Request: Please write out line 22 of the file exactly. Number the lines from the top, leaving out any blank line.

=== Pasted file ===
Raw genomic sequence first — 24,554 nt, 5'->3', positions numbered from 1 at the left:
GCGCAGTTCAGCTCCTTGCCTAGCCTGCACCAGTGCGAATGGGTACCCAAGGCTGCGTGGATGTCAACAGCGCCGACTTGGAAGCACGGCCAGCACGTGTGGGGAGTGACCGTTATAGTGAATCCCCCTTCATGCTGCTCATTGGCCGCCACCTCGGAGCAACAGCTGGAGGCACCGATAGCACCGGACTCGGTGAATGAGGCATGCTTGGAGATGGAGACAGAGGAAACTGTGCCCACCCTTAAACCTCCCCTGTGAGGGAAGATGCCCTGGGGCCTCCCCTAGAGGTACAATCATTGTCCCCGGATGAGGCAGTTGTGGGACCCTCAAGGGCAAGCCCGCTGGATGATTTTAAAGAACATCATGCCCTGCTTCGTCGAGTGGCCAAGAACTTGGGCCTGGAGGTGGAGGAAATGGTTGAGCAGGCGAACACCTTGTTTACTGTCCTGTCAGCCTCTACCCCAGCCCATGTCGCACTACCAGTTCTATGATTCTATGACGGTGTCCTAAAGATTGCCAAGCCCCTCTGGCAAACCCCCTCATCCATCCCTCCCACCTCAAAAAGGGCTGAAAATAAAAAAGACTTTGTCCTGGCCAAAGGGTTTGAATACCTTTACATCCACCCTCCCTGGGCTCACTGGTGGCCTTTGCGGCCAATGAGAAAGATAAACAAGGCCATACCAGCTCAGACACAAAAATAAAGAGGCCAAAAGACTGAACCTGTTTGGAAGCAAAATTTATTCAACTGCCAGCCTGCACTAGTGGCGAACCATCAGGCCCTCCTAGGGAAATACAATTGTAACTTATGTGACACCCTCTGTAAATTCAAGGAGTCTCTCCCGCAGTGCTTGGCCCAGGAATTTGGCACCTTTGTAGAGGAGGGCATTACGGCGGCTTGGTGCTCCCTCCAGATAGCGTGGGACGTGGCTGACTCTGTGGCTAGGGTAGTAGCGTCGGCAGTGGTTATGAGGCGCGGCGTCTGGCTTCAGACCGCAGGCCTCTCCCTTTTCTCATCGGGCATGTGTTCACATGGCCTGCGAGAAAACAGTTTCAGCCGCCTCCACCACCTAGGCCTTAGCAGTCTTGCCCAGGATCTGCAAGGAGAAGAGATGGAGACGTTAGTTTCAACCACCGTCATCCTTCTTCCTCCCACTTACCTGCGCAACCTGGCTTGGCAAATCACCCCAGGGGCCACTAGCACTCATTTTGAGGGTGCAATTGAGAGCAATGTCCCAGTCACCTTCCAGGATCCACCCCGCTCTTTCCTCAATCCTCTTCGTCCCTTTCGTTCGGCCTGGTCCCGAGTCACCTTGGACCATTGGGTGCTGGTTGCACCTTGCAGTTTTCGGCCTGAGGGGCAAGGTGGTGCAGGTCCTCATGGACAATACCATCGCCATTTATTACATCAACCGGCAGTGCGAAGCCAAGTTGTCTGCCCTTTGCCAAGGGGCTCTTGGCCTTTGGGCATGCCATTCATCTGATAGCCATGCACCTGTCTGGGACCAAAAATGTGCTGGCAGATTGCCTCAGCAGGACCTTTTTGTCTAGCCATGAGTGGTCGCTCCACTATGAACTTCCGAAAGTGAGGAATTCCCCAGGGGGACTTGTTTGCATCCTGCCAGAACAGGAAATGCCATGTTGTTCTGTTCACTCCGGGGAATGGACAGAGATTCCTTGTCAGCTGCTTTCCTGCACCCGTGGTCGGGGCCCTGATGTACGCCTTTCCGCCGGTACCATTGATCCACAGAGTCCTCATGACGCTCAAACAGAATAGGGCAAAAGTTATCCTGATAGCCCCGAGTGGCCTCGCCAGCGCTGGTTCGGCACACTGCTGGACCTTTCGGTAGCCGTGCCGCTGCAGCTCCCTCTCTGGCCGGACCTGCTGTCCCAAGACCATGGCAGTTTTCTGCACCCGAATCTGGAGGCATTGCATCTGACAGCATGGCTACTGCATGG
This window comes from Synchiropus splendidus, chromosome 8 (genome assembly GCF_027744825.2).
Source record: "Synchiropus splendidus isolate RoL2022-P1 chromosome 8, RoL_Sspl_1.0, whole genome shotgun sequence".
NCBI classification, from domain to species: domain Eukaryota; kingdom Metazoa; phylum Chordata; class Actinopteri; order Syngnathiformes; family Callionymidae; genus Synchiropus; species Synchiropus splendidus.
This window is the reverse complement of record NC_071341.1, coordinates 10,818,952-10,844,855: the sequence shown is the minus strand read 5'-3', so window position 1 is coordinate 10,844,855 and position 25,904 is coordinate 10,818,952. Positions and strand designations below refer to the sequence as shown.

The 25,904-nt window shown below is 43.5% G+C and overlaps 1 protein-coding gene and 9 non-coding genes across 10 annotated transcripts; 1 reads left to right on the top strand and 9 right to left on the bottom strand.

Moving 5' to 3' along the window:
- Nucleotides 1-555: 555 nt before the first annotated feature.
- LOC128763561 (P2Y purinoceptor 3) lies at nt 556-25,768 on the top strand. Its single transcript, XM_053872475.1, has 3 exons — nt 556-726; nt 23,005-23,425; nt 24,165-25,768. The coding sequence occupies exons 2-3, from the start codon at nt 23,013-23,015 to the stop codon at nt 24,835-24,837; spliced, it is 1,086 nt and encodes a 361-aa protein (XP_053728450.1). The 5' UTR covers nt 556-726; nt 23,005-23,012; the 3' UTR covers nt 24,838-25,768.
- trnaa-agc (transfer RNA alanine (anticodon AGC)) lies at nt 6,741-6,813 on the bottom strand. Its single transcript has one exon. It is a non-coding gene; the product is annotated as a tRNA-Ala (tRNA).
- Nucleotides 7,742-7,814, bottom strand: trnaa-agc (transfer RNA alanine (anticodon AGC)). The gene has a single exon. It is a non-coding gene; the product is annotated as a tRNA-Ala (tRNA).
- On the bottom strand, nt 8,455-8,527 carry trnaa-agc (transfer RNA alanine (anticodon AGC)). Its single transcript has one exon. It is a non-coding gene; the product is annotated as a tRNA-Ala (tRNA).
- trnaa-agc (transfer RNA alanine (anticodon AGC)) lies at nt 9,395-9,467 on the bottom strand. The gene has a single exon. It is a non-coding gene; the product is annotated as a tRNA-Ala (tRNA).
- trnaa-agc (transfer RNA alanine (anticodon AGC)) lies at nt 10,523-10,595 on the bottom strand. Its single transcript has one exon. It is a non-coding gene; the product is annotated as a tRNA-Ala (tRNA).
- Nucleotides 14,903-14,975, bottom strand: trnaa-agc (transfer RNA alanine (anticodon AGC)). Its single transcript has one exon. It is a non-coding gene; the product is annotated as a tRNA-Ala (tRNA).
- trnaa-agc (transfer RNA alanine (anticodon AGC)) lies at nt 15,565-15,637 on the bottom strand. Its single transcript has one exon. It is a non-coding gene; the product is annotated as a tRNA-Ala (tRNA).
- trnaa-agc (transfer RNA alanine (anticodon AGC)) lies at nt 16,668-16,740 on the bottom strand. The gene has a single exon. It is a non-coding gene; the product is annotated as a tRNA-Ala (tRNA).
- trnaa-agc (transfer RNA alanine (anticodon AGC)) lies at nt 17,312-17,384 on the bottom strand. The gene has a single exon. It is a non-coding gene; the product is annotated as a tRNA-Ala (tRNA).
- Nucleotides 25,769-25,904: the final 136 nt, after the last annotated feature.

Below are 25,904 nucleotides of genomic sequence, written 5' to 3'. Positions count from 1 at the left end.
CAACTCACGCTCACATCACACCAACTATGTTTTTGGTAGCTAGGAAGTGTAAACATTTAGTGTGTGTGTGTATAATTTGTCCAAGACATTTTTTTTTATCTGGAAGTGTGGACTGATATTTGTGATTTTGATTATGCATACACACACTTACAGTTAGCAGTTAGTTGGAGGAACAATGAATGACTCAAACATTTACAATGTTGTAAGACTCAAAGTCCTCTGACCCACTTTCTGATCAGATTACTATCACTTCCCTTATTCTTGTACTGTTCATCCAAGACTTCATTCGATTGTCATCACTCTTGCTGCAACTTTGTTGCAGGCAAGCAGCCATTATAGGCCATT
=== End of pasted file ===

CAACTCACGCTCACATCACACCAACTATGTTTTTGGTAGCTAGGAAGTGTAAACATTTAGTGTGTGTGTGTATAATTTGTCCAAGACATTTTTTTTTATCTGGAAGTGTGGACTGATATTTGTGATTTTGATTATGCATACACACACTTACAGTTAGCAGTTAGTTGGAGGAACAATGAATGACTCAAACATTTACAATGTTGTAAGACTCAAAGTCCTCTGACCCACTTTCTGATCAGATTACTATCACTTCCCTTATTCTTGTACTGTTCATCCAAGACTTCATTCGATTGTCATCACTCTTGCTGCAACTTTGTTGCAGGCAAGCAGCCATTATAGGCCATT